srun ./my_program my_program_arguments

In the example script above:

  • The first line indicates that the script should be read using the Bash command interpreter.
  • The next lines are #SBATCH directives used to pass options to the sbatch command:
    • -J job_name specifies a name for the job allocation. The specified name will appear along with the job ID number when you query running jobs on the systems.
    • -p gpu specifies that the job should run in the GPU partition.
    • -A slurm-account-name indicates the Slurm Account Name to which resources used by this job should be charged.
    • -o filename_%j.txt and -e filename_%j.err instructs Slurm to redirect the job's standard output and standard error, respectively, to the file names specified (Slurm automatically replaces %j with the job ID).
    • indicates the email address to which Slurm will send job-related mail.
    • --mail-type=<type> directs Slurm to send job-related email when an event of the specified type(s) occurs; valid type values include all, begin, end, and fail.
    • --gpus-per-node=1 requests that one GPU be allocated to this job.
    • --time=02:00:00 requests that the job run for a minimum of two hours.
  • At the bottom are the two executable lines that the job will run. In this case, the module command is used to load a module (modulename), and then srun is used to execute the application with the arguments specified. In your script, replace my_program and my_program_arguments with your program's name and any necessary arguments, respectively.

For more, see Use Slurm to submit and manage jobs on IU's research computing systems.

Partition (queue) information

To view current information about a partition, use the sinfo command. For example, on Big Red 200, to view information about the GPU partition, on the command line, enter:

sinfo -p gpu

You should see output similar to the following:

gpu          up 2-00:00:00      2 drain* nid[0672,0696]
gpu          up 2-00:00:00     12  down* nid[0641,0653,0658,0679,0688-0689,0692-0693,0697-0699,0702]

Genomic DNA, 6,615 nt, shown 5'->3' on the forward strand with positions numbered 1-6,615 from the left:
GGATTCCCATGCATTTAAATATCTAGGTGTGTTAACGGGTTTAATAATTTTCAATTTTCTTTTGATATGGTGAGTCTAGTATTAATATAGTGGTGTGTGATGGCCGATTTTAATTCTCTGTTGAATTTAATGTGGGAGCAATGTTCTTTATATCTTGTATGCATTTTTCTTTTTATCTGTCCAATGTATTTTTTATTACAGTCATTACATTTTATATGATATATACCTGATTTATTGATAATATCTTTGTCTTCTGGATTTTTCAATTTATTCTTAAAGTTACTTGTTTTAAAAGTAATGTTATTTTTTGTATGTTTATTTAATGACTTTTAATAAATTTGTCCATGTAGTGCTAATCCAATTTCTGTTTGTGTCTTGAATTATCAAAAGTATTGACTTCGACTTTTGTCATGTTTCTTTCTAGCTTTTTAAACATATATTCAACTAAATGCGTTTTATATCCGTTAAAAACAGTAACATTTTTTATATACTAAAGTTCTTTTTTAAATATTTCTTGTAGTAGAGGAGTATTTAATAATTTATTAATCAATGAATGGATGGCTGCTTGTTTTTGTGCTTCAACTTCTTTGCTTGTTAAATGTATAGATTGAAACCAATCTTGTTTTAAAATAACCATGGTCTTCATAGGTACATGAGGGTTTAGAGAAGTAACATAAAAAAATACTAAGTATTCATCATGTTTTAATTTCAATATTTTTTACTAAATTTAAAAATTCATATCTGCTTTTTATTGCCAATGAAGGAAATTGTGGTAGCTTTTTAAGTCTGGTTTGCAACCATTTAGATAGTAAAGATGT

gpu          up 2-00:00:00      8    mix nid[0642,0651,0673-0674,0676-0677,0700-0701]
gpu          up 2-00:00:00     40  alloc nid[0643-0650,0652,0654-0657,0659-0671,0675,0678,0680-0687,0690-0691,0694-0695]

In the above sample output:

  • The PARTITION column shows the partition name.
  • The AVAIL column shows the status of the partition.
  • The TIMELIMIT column shows the maximum wall time that users can request.
  • The NODES column shows the number of nodes in each partition.
  • The STATE column shows the current status of each partition.
  • The NODELIST column shows the actual nodes that are part of each partition.
To best meet the needs of all research projects affiliated with Indiana University, UITS Research Technologies administers the batch job queues on IU's research supercomputers using resource management and job scheduling policies that optimize the overall efficiency and performance of workloads on those systems. If the structure or configuration of the batch queues on any of IU's research supercomputers does not meet the needs of your research project, contact UITS Research Technologies.

Get help

Support for IU research supercomputers, software, and services is provided by various teams within the Research Technologies division of UITS.

For general questions about research computing at IU, contact UITS Research Technologies.

For more options, see Research computing support at IU.

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Last modified on 2024-05-08 14:36:11.